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A federally endangered fanshell (Cyprogenia stegaria) taken from the Clinch River near Sneedville.

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Critically endangered (IUCN) and federally endangered Cumberlandian combshell (Epioblasma brevidens). It has lures that look like fish eggs on top that are used to attract fish. When a fish strikes at the lures, the mussels then eject their larvae into the fish’s gills and are able to increase their distribution, even upstream. The Clinch River has more federally listed aquatic species than any river in North America, yet is threatened by pollution and habitat loss. Coal mining in the watershed now raises the threat even more.

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A federally endangered fanshell (Cyprogenia stegaria) taken from the Clinch River near Sneedville.

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Critically endangered (IUCN) and federally endangered Cumberlandian combshell (Epioblasma brevidens). It has lures that look like fish eggs on top that are used to attract fish. When a fish strikes at the lures, the mussels then eject their larvae into the fish’s gills and are able to increase their distribution, even upstream. The Clinch River has more federally listed aquatic species than any river in North America, yet is threatened by pollution and habitat loss. Coal mining in the watershed now raises the threat even more.

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Critically endangered (IUCN) and federally endangered Cumberlandian combshell (Epioblasma brevidens) taken from the Clinch River near Sneedville. They have ball lures on top that are used to attract fish to come near. When a fish strikes at the lures, the freshwater mussels then eject their larvae into the fish’s gills and are able to increase their distribution that way.

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Critically endangered (IUCN) and federally endangered Cumberlandian combshell (Epioblasma brevidens) at the Clinch River near Sneedville, Tennessee.

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Freshwater mussels collected by biologists from the Clinch River in Tennessee.

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Cumberlandian combshell (endangered freshwater mussel) in the hands of biologists on the Clinch River in Kentucky. Mussels are the most endangered fauna species, with 50% of them now either threatened, endangered, or extinct.

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Endangered freshwater mussels in the hands of biologists onthe Clinch River in Kentucky. Mussels are the most endangered fauna species, with 50% of them now either threatened, endangered, or extinct.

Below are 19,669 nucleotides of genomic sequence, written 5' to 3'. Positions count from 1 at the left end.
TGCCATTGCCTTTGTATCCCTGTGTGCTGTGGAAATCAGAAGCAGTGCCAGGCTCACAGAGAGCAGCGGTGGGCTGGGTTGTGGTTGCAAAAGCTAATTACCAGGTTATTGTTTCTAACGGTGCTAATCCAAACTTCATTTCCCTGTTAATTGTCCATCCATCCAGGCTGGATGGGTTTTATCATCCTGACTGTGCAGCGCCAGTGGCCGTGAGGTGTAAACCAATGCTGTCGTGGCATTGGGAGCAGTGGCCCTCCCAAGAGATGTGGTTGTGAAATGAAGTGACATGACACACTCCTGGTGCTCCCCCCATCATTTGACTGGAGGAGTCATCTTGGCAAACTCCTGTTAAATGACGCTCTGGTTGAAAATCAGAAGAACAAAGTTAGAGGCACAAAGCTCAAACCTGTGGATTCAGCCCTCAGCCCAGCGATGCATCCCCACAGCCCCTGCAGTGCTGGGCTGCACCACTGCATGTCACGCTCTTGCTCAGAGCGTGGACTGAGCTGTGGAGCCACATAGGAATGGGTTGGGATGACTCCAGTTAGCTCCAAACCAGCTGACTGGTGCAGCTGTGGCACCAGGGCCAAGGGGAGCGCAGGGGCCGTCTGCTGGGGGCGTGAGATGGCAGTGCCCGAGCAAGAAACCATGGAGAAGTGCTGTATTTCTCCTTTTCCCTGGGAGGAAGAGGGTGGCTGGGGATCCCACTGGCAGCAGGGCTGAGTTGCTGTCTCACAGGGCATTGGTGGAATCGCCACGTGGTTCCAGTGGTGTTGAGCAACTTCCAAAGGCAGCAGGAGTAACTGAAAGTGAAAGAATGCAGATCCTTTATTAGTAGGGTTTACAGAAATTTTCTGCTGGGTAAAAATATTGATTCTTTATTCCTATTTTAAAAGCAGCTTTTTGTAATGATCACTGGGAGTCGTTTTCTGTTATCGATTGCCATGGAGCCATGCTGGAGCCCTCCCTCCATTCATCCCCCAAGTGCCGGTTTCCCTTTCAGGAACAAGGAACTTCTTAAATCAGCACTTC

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Endangered freshwater mussels from the Clinch River in Kentucky. Mussels are the most endangered fauna species, with 50% of them now either threatened, endangered, or extinct.

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Biologists dive in search of endangered freshwater mussels on the Clinch River in Kentucky. Mussels are the most endangered fauna species, with 50% of them now either threatened,endangered, or extinct.

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Endangered freshwater mussels from the Clinch River in Kentucky. Mussels are the most endangered fauna species, with 50% of them now either threatened, endangered, or extinct.

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Endangered freshwater mussels in the hands of biologists onthe Clinch River in Kentucky. Mussels are the most endangered fauna species, with 50% of them now either threatened, endangered, or extinct.

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Endangered freshwater mussels in the hands of biologists onthe Clinch River in Kentucky. Mussels are the most endangered fauna species, with 50% of them now either threatened, endangered, or extinct.

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Endangered freshwater mussels from the Clinch River in Kentucky. Mussels are the most endangered fauna species, with 50% of them now either threatened, endangered, or extinct.

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Endangered freshwater mussels in the hands of biologists onthe Clinch River in Kentucky. Mussels are the most endangered fauna species, with 50% of them now either threatened, endangered, or extinct.

Photo: Julie Jensen Director of Marketing | WVC O: 866.800.7326 | D: 702.443.9249 | E: j.jensen@wvc.org

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